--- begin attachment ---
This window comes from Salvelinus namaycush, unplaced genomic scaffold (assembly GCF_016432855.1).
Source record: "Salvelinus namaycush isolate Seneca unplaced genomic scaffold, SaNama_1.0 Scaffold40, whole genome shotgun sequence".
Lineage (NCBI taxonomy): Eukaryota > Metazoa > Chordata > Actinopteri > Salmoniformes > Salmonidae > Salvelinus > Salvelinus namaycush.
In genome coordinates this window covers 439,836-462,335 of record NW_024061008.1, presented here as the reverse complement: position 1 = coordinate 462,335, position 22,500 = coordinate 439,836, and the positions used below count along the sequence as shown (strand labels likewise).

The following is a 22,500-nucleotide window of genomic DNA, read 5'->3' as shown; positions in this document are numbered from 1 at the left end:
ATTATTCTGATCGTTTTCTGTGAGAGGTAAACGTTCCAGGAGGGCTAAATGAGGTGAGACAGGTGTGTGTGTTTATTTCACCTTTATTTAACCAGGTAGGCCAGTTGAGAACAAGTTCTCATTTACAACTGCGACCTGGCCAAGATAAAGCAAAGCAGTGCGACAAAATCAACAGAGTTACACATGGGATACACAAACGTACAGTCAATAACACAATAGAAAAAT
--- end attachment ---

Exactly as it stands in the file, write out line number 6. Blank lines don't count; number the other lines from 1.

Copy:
ATTATTCTGATCGTTTTCTGTGAGAGGTAAACGTTCCAGGAGGGCTAAATGAGGTGAGACAGGTGTGTGTGTTTATTTCACCTTTATTTAACCAGGTAGGCCAGTTGAGAACAAGTTCTCATTTACAACTGCGACCTGGCCAAGATAAAGCAAAGCAGTGCGACAAAATCAACAGAGTTACACATGGGATACACAAACGTACAGTCAATAACACAATAGAAAAAT